Then, Piedmont called again.
“I remember getting the call,” Bryan says. “My wife and I were driving and I didn’t recognize the phone number. I said, ‘Should I answer it?’ She said, ‘Sure.’”
The year was 2006. Bryan led the Highlanders to a 5-5 record, good enough for a berth in the North Coast Section 2A playoffs. Piedmont traveled to Orinda to face No. 3 Miramonte in the opening round. The Highlanders lost, 13-6.
“We had a physically brutal playoff game against Miramonte,” Bryan says. “I remember thinking Piedmont has never been a football factory and some of these teams are really physical.”
Bryan headed to San Francisco one evening to brainstorm with his assistant coach, Steve Humphries. They were trying to figure out a way to protect their players from being beat up and ground down on the field, as well as a way to score more points. Give their players a chance to fly down the field more. The question was how.
“Steve drew up the base formation,” Bryan says. “Steve said, ‘What if we had two quarterbacks in the shotgun formation?’”
Bryan says he had called exactly one shotgun play on offense in his entire coaching career to that point.
“I said, ‘What if everybody was a game-changer and was interchangeable. We spent the next two days going through the rule book.”Kurt Bryan
In football, six offensive players are allowed to go downfield and receive a pass. They are the two ends on the line, and the four players who are in the backfield. Traditionally, teams lined up with the five offensive linemen packed in middle of the field. The ends might line up tight to the offensive linemen or spread out. The players in the backfield might line up behind the quarterback or as tight ends, just behind and next to the offensive line or split out wide.
At the time, the National Federation of High Schools rule book had no restrictions on jersey numbers. The NFL has long required teams to number their players by position, and players with numbers that normally aren’t allowed to go downfield on a pass play have to report to the officials ahead of the play if they are going to line up as an eligible receiver. If a player wearing an ineligible number lines up in an eligible position, even if for a moment, a penalty flag is thrown.
No numerical restrictions meant Bryan and Humphries could line players across the field and move them at will. Bryan and Humphries spread everybody out, including players who were restricted to the line of scrimmage. On a given play, there would be three linemen around the ball and various players split wide. Some would be on the line on one play – thus ineligible. Then, on the next play, that player would take one step back off the line and the next player over would move up and become ineligible. As long as the players complied with the shifting and motion rules, they could switch off between the eligible and ineligible positions.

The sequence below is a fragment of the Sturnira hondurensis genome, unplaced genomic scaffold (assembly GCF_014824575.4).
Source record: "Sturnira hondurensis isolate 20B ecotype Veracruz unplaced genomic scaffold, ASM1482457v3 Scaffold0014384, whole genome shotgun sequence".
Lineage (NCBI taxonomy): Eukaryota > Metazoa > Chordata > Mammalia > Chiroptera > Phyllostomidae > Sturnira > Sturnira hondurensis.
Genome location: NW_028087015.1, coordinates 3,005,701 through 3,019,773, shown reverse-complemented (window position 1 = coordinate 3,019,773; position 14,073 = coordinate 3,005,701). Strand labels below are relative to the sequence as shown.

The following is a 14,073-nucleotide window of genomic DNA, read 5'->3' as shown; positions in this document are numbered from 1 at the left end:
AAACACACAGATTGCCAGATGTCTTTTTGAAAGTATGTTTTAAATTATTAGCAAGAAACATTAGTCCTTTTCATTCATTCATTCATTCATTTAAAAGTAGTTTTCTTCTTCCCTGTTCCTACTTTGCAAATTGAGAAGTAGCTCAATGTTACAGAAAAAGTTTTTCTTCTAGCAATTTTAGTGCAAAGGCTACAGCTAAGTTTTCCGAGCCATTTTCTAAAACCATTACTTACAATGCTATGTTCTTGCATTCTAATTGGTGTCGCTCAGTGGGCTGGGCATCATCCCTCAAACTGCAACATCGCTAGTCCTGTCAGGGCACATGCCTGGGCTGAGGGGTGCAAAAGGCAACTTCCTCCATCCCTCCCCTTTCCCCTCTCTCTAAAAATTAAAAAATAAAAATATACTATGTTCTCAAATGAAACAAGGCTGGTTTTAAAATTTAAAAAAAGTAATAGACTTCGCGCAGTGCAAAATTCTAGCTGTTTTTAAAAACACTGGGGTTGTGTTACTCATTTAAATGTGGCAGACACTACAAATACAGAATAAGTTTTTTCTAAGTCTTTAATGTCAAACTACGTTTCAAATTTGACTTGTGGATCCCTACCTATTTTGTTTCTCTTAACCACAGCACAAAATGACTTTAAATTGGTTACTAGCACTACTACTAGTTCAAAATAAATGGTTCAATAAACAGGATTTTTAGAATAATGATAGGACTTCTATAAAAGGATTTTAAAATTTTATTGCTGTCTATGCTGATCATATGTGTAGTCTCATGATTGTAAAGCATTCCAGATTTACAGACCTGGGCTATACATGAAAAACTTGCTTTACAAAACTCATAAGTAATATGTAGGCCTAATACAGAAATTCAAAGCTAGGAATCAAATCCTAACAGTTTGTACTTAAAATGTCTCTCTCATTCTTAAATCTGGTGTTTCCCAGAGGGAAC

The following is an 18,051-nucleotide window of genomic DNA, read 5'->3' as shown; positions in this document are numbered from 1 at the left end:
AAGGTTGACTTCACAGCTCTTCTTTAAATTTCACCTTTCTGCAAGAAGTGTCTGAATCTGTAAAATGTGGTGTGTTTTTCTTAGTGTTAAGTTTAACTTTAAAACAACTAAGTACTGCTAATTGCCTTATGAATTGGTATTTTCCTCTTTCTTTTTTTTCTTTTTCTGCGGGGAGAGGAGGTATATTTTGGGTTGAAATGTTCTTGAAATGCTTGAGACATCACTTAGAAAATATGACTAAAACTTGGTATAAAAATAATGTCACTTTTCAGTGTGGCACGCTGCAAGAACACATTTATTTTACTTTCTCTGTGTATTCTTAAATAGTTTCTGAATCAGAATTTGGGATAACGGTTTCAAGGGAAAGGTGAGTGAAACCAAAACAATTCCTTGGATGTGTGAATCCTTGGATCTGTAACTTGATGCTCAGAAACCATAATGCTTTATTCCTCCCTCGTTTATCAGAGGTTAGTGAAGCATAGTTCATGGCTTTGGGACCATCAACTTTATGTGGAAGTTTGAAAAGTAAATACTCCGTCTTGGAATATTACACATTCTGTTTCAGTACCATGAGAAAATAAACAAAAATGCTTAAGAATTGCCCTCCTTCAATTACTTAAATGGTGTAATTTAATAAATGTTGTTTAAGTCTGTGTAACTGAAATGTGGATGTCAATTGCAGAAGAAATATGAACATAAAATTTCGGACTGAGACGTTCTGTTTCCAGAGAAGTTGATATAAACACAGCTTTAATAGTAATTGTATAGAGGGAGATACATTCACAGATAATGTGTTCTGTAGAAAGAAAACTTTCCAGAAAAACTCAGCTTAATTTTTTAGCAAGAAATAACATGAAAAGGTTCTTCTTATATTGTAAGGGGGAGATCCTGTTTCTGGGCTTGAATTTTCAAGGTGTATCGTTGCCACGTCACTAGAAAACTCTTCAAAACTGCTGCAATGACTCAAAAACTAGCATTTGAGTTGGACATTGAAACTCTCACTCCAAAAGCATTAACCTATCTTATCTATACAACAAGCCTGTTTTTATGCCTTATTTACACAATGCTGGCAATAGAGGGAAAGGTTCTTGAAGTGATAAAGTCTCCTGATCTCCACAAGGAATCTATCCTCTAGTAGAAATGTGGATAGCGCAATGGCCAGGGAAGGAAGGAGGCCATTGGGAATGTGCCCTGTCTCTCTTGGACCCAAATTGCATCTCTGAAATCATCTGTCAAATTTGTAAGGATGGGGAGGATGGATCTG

Although Bryan and Humphries were pretty sure they were within the rules, they still went through official channels to make sure that game officials would allow the offense to work.
“We put together a whole portfolio to the National Federation of High Schools (NFHS),” Bryan says. “We had to send it to the (California Interscholastic Federation) rules committee head.
“We spent the next three, four months getting everything ready. We brought in all the key high school officials in August and said, ‘Here’s what we’re going to do.’ We gave them a four-hour chalk talk on the whiteboard. Then, we went for it.”
They had permission, but they didn’t initially have success. The 2007 season started with a 31-2 beating at Campolindo. The offensive line coach quit after the game. The next week, the team lost its home opener to Truckee, 15-7. Parents were approaching then-Piedmont principal Randy Booker with playbooks for offenses that the parents thought the team should be running.
“After the first two games, it wasn’t looking good,” Bryan says. “I was one week from being promoted to a customer. Meaning I would have to buy a ticket.”
Booker was supportive and asked Bryan what he needed. Bryan says he told the principal, “One more week.”
The Highlanders made the long drive to Weaverville where they faced Trinity. Piedmont pulled out a 20-14 win. The next week, the Highlanders beat St. Mary’s-Albany, 21-14. A week later, it was a 17-14 win over Oakland.
Piedmont ended up winning seven consecutive games. The Highlanders lost in the NCS 2A playoffs to Las Lomas, but the A-11 was becoming a national story.